"I have long argued that the giving of offence, and even hate speech, should be a moral matter but not a matter for the criminal law. That is as true on the football pitch as on the streets. We should always challenge racism. We should also always challenge attacks on liberties in the guise of faux antiracism." Kenan Malik

Archive for March, 2011

Some Thoughts On The Stop The War Coalition’s “10 Reasons To Say No To Western Intervention In Libya”.

By Stan Cullen Grant

Some thoughts for discussion by Stan on yesterdays statement by the Stop The War Coalition on international involvement in Libya. The ‘left’ in the UK once again deem themselves to know what’s best for the people in foreign lands. There’s something slightly ‘imperialist’ about that isn’t there?
While we would never support international intervention that would likely be used for hidden agenda, we also would never stoop so low as to treat the oppressed of any nation to a lecture on whats best for them while they are screaming out for assistance.
Marching against military intervention while Free Libyans are fighting for their lives is nothing short of disgraceful, but we’ve come to expect that from the British ‘left’. They should be thrown out with the rest of last centuries trash.

1. Intervention will violate Libya’s sovereignty.  This is not just a legalistic point – although the importance of observing international law should not be discounted if the big powers in the world are not to be given the green light run amok.  As soon as NATO starts to intervene, the Libyan people will start to lose control of their own country and future.
The rebels are in the process of trying to establish a more democratic form of government-Libya’s ‘soverignty’ is already in question. If the rebels have a right to sovereignty and have requested aid through an apparatus of provisional government their soverignty is NOT being violated.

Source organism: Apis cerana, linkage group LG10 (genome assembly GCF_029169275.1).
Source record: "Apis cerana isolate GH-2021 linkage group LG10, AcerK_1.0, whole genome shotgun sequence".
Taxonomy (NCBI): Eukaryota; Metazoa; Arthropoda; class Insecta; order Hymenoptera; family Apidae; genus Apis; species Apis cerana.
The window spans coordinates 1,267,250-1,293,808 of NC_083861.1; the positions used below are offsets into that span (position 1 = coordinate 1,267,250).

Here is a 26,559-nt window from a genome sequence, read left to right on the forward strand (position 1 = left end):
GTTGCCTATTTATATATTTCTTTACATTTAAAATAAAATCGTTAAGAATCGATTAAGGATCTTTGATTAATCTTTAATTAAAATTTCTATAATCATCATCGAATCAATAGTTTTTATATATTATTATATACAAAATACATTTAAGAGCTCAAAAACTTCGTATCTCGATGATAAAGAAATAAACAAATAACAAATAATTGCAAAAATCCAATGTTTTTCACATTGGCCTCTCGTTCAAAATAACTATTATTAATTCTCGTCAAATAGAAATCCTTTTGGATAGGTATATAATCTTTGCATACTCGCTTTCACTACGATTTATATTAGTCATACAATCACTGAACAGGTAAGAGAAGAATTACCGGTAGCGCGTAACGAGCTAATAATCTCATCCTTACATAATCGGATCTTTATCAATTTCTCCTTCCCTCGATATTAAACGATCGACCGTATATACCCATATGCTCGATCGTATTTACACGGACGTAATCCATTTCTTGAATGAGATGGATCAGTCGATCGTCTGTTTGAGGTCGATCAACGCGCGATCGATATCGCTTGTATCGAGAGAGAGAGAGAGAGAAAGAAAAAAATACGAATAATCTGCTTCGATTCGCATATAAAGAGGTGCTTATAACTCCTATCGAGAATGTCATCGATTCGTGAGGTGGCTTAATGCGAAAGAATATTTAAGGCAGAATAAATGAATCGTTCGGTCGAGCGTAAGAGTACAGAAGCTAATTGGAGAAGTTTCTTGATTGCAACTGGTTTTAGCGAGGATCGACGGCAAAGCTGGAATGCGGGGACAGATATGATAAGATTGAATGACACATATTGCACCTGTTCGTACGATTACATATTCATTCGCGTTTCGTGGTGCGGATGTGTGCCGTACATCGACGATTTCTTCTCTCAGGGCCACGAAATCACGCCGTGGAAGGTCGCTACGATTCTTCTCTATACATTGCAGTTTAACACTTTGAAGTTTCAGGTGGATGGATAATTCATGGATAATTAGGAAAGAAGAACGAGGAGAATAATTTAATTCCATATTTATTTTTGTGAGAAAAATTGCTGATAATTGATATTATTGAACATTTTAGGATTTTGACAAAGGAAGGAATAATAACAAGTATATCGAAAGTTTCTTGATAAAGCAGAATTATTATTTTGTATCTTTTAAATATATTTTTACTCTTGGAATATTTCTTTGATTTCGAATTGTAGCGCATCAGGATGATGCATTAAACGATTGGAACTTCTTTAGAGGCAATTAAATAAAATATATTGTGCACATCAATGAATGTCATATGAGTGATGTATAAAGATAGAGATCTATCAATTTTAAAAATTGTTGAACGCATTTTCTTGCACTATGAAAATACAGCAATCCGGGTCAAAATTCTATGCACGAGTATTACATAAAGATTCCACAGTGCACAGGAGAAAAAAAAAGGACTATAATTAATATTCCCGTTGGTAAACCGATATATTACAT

2. Intervention can only prolong, not end the civil war.  “No-fly zones” will not be able to halt the conflict and will lead to more bloodshed, not less.

The civil war will only be perpetuated in so far as it will not be ended by a swift and brutal massacre of rebel forces but a consolidation of their power, which will take longer than exterminating them and it seems more pertinent to assess the scale of violence rather than its length.

3. Intervention will lead to escalation.  Because the measures being advocated today cannot bring an end to the civil war, the next demand will be for a full-scale armed presence in Libya, as in Iraq – and meeting the same continuing resistance.  That way lies decades of conflict.
The rebels have repeatedly expressed their opposition to the deployment of ground forces, and only by violating their wishes will their soverignty be violated. Perhaps the STWC should send a delegate to Benghazi and give them advice?

4. This is not Spain in 1936, when non-intervention meant helping the fascist side which, if victorious in the conflict, would only encourage the instigators of a wider war – as it did.  Here, the powers clamouring for military action are the ones already fighting a wider war across the Middle East and looking to preserve their power even as they lose their autocratic allies.  Respecting Libya’s sovereignty is the cause of peace, not is enemy.

Whilst Gadaffii’s rump state has access to superior technology and more resources non-intevention will aid his regime. (Or is that precisely what the British Left want? If so come out and say it.)

5. It is more like Iraq in the 1990s, after the First Gulf War.  Then, the US, Britain and France imposed no-fly zones which did not lead to peace – the two parties in protected Iraqi Kurdistan fought a bitter civil war under the protection of the no-fly zone – and did prepare the ground for the invasion of 2003.  Intervention may partition Libya and institutionalise conflict for decades.